Getting a hearing test
Last week I was having a chat with a client in one our waiting rooms. Just the usual general chit chat etc. and I noticed the body language was a little tense, this person looked quite anxious and I asked if everything was okay.
The client replied, “I am fine, however I’ve never had a hearing test before and I am a little nervous, will it hurt?”
Sometimes when you are in the industry for so long, you assume that people know what a hearing test is and what is going to occur. However this opened my eyes to documenting what happens inside one of the ihear clinics when you book a hearing test. This particular client was relieved when I explained the process to them, however 5 minutes earlier they looked like someone you see waiting for a Dentist!
so what happens inside a hearing test?
- After completing the details with our Patient Care Coordinator, you will then be taken into a consultation room with our qualified clinician.
- The clinician will outline what is going to happen today and then proceed to have a discussion with you about your hearing concerns.
- The clinicians main objective here is to discover a few important details including
- How long have you been experiencing hearing concerns/problems?
- Is it both ears or just one? Which ear do you think is worse?
- Background information such as occupation (noise exposure), family history?
- Are there particular situations where you struggle more than others (television, family gatherings)?
I liken this process to a job interview without the pressure. The more information we can get here then this will help us make the right recommendations.
The next step is a visual examination. Here we have a look inside your ears to ensure there is no visible reason for the hearing concerns e.g. ear infection or a build- up of wax. It is not un- common for us to stop the appointment here because you may need the wax removed from your ears using products bought a chemist or to see your GP. Sometimes it is that simple!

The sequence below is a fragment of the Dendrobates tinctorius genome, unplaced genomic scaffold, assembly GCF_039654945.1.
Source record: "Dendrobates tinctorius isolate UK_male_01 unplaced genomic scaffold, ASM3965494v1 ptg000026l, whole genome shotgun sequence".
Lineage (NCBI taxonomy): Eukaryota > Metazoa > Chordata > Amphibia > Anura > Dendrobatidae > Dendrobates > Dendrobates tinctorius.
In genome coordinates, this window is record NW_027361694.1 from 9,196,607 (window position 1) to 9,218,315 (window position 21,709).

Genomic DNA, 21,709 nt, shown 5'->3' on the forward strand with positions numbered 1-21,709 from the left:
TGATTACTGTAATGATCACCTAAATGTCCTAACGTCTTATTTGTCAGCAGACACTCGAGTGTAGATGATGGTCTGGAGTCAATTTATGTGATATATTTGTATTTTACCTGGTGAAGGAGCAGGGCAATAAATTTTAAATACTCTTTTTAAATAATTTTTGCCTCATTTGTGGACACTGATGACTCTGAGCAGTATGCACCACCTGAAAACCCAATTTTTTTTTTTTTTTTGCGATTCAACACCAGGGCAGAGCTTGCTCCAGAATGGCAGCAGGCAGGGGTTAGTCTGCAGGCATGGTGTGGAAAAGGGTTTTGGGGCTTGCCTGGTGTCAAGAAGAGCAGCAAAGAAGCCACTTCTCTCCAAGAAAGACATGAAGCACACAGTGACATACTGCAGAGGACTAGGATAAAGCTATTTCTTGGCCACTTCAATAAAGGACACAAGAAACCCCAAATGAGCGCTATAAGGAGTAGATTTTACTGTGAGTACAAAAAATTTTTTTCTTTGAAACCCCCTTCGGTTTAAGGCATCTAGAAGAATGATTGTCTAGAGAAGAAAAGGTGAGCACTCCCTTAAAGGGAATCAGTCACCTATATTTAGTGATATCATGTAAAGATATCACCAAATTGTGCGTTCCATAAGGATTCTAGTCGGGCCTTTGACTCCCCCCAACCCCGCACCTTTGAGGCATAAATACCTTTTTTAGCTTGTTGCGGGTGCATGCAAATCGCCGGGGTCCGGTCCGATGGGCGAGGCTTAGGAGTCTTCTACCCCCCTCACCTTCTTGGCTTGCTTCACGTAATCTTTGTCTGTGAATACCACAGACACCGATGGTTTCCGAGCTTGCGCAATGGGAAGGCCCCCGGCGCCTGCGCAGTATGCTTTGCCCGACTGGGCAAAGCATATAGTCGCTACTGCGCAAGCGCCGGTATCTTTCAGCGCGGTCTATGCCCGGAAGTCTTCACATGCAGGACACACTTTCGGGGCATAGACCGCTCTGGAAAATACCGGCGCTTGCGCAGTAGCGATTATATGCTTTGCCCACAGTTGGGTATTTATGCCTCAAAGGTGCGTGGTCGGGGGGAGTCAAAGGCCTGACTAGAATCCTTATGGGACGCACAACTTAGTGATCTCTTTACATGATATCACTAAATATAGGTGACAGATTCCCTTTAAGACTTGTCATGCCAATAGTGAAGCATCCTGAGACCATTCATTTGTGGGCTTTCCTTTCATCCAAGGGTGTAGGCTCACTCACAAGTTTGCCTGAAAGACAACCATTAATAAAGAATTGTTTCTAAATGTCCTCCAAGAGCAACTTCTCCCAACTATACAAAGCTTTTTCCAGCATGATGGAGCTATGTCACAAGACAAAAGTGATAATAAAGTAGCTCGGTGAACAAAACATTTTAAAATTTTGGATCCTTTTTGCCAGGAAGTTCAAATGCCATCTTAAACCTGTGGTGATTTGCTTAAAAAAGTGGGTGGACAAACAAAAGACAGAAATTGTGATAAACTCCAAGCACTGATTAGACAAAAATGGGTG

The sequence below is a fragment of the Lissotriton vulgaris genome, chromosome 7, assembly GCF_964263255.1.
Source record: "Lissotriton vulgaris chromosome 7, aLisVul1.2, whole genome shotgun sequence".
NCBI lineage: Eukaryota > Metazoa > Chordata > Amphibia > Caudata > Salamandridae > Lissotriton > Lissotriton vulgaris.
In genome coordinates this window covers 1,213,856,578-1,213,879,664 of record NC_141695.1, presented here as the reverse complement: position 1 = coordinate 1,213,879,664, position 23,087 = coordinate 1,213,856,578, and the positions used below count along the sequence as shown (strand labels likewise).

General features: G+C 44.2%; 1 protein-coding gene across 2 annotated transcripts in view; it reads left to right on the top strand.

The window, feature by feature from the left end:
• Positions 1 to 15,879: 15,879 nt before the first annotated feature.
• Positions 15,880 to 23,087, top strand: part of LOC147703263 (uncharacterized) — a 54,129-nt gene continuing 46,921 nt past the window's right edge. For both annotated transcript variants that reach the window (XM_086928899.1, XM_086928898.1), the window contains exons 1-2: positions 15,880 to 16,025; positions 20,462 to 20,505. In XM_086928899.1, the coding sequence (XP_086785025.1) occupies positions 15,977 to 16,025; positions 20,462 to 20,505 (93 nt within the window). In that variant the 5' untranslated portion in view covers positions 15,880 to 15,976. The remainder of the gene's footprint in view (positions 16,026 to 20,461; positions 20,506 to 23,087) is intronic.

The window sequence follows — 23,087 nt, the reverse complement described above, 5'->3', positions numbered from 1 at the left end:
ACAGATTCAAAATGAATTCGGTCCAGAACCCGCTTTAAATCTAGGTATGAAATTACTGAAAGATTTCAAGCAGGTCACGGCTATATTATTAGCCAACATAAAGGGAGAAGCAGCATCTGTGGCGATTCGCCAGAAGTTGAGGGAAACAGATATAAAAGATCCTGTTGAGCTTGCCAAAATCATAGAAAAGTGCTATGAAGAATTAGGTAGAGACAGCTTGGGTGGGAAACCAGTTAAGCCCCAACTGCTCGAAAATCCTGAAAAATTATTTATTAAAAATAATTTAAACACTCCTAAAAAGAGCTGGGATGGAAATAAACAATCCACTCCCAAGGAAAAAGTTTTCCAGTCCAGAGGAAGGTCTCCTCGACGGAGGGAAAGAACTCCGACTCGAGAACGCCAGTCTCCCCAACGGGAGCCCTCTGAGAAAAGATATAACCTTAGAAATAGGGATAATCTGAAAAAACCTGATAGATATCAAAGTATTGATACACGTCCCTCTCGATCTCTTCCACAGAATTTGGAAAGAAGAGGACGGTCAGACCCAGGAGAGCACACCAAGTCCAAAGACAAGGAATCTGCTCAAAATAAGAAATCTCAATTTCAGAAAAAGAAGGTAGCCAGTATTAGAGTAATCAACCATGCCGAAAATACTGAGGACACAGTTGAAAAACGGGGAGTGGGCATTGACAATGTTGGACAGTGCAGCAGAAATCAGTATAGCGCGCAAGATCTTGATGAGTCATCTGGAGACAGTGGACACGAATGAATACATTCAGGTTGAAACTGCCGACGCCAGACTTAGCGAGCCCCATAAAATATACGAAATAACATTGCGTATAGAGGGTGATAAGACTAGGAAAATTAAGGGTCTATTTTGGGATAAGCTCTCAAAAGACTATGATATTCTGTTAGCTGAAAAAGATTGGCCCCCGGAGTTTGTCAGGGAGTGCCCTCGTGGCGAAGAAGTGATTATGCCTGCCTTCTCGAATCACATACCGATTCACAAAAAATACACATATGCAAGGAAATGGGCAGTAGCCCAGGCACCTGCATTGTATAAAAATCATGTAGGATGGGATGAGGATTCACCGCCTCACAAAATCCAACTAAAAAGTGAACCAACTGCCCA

If the ears are visibly fine, we then move to the more diagnostic part of the appointment, the hearing test. Here we placed either headphones or earphones on you and then proceed to present tones to you at different frequencies. Your job, is tell us which ones you hear. We will do this to both ears. On completion we will now have completed an Audiogram which is the results of your hearing tests.
The next phase is discussing and explaining the results to you. Indicating what you may be missing and using the results to explain why you may not be hearing the television or the grandchildren etc.
The final part is the recommendation. Using all the above information we combine the results with your lifestyle, needs and recommend a solution. This may a set of headphones for the TV, some communication tips or recommending a hearing aid. The hearing aid recommendation will be based on your results, your lifestyle, your ability to operate small devices and of course your budget. If we have done our job right and listened, then this process is very straight forward. You are then on your way to better hearing!
One important tip for this whole process is to bring a partner or family member to the appointment. There is a lot of information discussed during this process and two heads are better than one to absorb the information for that conversation on the way home!
This is what happens at ihear, and I would be interested to see if your experiences are the same, better or worse? How did you find the hearing test process?
Shane Bullivant has been in the hearing industry since 1993, first starting out as a hearing technician with Starkey Hearing technologies. During this time he was a trainer and managed the hearing aid production for Starkey in Australia and New Zealand between 2000- 2007. Shane joined ihear Australia in 2007, where he is now Director. Shane is also a qualified audiometrist completing the course in 1999. This places Shane in an enviable position of being able to take a client through the hearing journey knowing all aspects of the process to better hearing.